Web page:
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Dorothy Rosen -- The Dollar Diva Ask the Dollar Diva

How to negotiate your closing costs

Dear Dollar Diva,
I am refinancing and have heard that I can refuse to pay certain fees, such as processing fees and document-preparation fees. Is this true? On what basis can I refuse?

Dear Bonni,
You can refuse to pay various closing fees, and the bank can refuse to give you a loan, but that's not how deals are made. Think "negotiate," not "refuse."

Closing costs
There are three categories of fees you will encounter when you close on a mortgage:

  • Fees charged by the broker or lender for services they provide, such as application fees, document preparation and loan-processing fees: These fees are for paper shuffling that's done in-house; the lender doesn't have out-of-pocket costs to third parties, so you want to push hard for waivers on them.
  • Fees the lender has to pay to third parties for services, such as appraisals and credit reports: You don't mind reimbursing the lender for out-of-pocket costs, but you don't want to get fleeced. There's less wiggle room here, but do your best.
  • Fees paid to the government for things such as taxes and recording fees: These are out-of-pocket costs the lender has to get reimbursed for one way or another, but you don't want to pay more than the fair amount.
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Each fee the lender assesses needs to be scrutinized; ask what it's for and if it can be waived or negotiated down. Closing costs can hover around 5 percent of the loan amount, so we're not haggling over nickels and dimes here; we're talking hundreds of dollars or more.

Here's a sample of fees extracted from Bankrate.com's 2001 nationwide study on closing costs:

Sample of closing costs*
Based on $125,000 loan

Diva's comments
Commitment fee

That's a lot of money for writing a letter to the home buyer. This is a "junk" fee; ask the lender to waive it.

Document-preparation fee
It's the lender's job to prepare documents; ask for a waiver.
Processing fee
This is a fuzzy fee that can act as an umbrella for a bunch of small, unidentified costs. Ask for a breakdown; if it's to cover the lender's overhead costs, ask for a waiver.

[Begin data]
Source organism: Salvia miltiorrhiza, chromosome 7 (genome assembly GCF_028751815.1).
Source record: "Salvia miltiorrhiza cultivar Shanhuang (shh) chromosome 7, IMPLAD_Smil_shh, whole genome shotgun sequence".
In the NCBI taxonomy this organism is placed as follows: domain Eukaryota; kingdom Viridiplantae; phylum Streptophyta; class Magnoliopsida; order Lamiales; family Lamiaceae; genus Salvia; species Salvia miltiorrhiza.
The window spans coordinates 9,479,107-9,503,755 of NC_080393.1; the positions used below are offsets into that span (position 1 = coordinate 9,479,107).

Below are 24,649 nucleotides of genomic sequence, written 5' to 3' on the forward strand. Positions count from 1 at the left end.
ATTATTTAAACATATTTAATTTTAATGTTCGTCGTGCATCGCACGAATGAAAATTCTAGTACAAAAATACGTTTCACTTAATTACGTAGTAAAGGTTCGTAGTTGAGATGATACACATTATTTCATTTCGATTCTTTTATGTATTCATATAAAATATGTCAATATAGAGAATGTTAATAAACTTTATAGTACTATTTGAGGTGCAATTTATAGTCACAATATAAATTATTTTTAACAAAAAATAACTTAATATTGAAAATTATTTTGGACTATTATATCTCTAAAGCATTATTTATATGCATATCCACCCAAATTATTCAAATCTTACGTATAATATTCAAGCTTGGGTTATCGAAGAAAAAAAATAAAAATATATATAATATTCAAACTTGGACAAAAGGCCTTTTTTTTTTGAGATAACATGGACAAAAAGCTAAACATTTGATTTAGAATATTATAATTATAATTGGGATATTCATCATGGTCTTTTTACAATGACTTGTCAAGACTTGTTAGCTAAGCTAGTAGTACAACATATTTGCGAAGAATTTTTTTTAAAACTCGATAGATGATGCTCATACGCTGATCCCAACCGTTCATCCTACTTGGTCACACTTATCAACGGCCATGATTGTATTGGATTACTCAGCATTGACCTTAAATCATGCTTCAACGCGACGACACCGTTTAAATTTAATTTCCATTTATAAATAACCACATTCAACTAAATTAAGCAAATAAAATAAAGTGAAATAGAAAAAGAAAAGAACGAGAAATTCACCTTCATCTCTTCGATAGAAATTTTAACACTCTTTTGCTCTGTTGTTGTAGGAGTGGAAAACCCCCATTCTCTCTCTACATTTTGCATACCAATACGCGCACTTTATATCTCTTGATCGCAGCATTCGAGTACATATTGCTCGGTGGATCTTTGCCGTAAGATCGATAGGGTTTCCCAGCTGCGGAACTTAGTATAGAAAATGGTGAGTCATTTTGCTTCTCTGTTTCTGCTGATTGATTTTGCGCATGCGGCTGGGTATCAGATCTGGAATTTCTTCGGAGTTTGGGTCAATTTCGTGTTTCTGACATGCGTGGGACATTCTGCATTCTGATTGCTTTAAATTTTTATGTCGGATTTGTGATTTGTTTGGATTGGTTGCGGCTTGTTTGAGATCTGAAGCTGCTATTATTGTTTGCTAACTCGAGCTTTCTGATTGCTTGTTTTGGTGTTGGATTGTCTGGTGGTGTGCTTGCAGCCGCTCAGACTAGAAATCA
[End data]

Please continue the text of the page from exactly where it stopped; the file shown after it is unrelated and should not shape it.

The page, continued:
Credit report
A credit report costs up to $9; anything more requires an explanation.

The closing cost survey is must reading for anyone negotiating a mortgage. It will help you familiarize yourself with the types and amounts of fees that lenders are charging so you have a basis of comparison.

Creditworthiness counts when it comes to getting fees waived; folks with a FICO score of 780, who've been at the same job for five years, and are making a 20-percent down payment will fare a heck of a lot better than those with a score of 620, a history of job hopping and a pocketful of pennies for a down payment.

If your credit is in the sewer, and you're groveling for refinancing, you can't expect much success in chipping away at the fees. But try anyway; all they can do is say no.

For more on FICO scores, read the Bankrate's special report, "FICO, friend or foe?"

Shop around
Lenders know what they want to make on a mortgage, and will juggle the fees, points and interest rate to get there. Your job is to know what you want to pay, and understand the impact that the fees and points have on the rate.

To find out what kind of deals are out there, you've got to shop around. Talk to at least half a dozen lenders, go over their fees line by line, and by the time you've talked to the last one, you'll have the knowledge you need to cut a good deal for yourself.

-- Posted: Feb. 4, 2001

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See Also
A close up look at mortgage costs
Mortgage points and fees: what's deductible and when
4 secrets to successful mortgage negotiations
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